The limitations of our study are that we excluded patients with preseptal cellulitis with a satisfactory response to oral antibiotics at the outpatient department rather than admitting them for intravenous antibiotics. In addition, the findings of sensitivity analyses in Taiwan may not be applicable to other regions because the prevalence of bacterial infection and the use/abuse of antibiotics can vary remarkably. Based on the above considerations, our study has a selection bias.
The strength of this study is that we analyzed the change in bacterial infections and the effectiveness of antibiotics in pediatric periorbital cellulitis during the 2000–2009 period and the 2010–2019 period. To the best of our knowledge, few studies discussing periorbital infection in children have compared the differences in isolates and antimicrobial susceptibility testing over successive decades. In addition, the analysis of patient characteristics and etiologies provides some practical information for physicians to evaluate children with red and swollen eyes.

4. Materials and Methods

4.1. Participants and Ethics

This retrospective, cross-sectional study recruited patients younger than 18 years of age admitted to Kaohsiung Veterans General Hospital (KSVGH) between January 2000 and December 2019 due to preseptal or orbital cellulitis. The patients were identified using the International Classification of Diseases, Ninth Revision (ICD-9) codes for abscess of the eyelid (373.13), orbital cellulitis (376.01), cellulitis and abscess of the face (682.0), and those with ICD-10 codes for cellulitis of the right orbit (H05.011), cellulitis of the left orbit (H05.012), cellulitis of the bilateral orbits (H05.013), cellulitis of unspecific orbits (H05.019), and periorbital cellulitis (L03.213). Our study was performed according to the tenets of the Declaration of Helsinki, and the study protocol was approved by the Institutional Review Board (KSVGH20-CT4-05) of KSVGH in Taiwan. Due to its retrospective nature, our study meets the criteria for a waiver of informed consent in accordance with the institutional requirements: the waiver will not adversely affect the rights of the patients, and the research involves no more than minimal risk to them.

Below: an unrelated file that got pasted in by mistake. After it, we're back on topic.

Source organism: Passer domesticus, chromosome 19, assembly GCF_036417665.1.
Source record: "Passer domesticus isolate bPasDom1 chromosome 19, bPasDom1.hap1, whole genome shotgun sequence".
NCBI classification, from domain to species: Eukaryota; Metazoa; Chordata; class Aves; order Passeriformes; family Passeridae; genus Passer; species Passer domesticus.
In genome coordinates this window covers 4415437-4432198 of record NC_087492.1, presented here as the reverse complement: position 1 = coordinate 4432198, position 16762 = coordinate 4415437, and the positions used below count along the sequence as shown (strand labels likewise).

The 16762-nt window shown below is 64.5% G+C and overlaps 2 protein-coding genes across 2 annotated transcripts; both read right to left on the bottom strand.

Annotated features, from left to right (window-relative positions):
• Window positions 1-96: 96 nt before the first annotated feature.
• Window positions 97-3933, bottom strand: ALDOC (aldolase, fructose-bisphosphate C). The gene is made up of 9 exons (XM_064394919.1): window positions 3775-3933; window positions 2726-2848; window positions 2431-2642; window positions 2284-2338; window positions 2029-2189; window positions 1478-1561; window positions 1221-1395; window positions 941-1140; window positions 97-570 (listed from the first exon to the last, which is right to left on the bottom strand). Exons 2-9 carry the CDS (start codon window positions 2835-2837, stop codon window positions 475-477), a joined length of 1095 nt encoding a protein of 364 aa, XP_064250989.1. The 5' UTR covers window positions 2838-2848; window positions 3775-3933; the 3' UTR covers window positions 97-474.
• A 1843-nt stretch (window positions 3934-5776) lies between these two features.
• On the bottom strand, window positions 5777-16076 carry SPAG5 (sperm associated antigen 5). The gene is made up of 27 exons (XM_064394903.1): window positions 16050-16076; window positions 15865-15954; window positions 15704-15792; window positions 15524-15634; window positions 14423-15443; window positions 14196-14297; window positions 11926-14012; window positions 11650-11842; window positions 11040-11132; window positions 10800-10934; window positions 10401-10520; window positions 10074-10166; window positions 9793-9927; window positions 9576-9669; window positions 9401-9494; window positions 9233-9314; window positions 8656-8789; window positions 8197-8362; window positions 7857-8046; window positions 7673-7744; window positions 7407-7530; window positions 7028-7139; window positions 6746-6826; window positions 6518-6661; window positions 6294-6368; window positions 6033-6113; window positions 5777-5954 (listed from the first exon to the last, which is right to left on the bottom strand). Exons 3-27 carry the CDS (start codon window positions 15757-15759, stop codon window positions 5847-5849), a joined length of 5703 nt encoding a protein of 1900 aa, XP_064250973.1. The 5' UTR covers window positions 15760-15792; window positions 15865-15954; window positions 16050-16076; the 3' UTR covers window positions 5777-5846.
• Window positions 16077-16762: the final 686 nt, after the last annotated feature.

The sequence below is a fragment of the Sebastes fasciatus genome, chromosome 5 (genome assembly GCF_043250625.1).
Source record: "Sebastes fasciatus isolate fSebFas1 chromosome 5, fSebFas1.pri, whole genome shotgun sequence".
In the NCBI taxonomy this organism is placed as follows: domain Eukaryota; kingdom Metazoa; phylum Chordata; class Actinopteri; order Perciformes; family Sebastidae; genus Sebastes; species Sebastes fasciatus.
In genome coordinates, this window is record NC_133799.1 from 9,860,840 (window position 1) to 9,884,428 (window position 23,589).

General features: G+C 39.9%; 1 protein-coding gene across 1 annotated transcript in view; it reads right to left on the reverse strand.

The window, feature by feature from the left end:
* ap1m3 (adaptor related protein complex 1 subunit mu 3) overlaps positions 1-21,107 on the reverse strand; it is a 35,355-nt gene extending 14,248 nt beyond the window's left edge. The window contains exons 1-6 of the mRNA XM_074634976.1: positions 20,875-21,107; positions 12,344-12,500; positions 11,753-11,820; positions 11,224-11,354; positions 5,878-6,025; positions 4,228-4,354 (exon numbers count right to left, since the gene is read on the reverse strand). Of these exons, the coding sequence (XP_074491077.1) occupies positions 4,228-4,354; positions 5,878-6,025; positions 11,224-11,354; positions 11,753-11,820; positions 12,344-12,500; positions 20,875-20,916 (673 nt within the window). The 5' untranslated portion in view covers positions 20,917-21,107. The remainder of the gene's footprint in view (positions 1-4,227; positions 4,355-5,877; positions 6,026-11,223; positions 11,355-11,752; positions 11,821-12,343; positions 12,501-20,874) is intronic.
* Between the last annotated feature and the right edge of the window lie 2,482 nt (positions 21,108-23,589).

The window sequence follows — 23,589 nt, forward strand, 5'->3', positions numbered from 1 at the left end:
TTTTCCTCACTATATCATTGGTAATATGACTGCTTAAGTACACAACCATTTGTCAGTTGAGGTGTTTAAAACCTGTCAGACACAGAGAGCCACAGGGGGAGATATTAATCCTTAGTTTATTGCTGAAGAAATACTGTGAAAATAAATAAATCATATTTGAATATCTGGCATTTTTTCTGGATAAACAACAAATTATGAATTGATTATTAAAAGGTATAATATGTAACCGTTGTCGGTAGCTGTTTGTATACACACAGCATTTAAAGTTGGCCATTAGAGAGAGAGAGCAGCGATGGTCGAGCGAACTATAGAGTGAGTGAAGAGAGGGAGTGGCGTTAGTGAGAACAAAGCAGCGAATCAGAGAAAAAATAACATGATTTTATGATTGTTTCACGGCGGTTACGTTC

4.2. Data Retrieval and Processing

Periorbital patients were classified according to diagnosis of preseptal or orbital cellulitis and time of admission during the 2000–2009 and 2010–2019 periods. The hospitalized patients received empirical antibiotics first and the antibiotics might be changed according to clinical response, culture results, or reports of drug susceptibility tests. If the disease progressed even under antibiotic therapy according to the physical examinations, laboratory data, or image findings, further surgical interventions such as incision and drainage of abscesses, functional endoscopic sinus surgery for sinusitis, and extraction of caries were performed.
We recorded and analyzed data on sex, eyes, age, months, and seasons at the time of admission. The seasons were defined as spring (March, April, and May), summer (June, July, and August), fall (September, October, and November), and winter (December, January, and February). The etiologies of periorbital cellulitis were assessed according to history, clinical examination, and images from the medical records.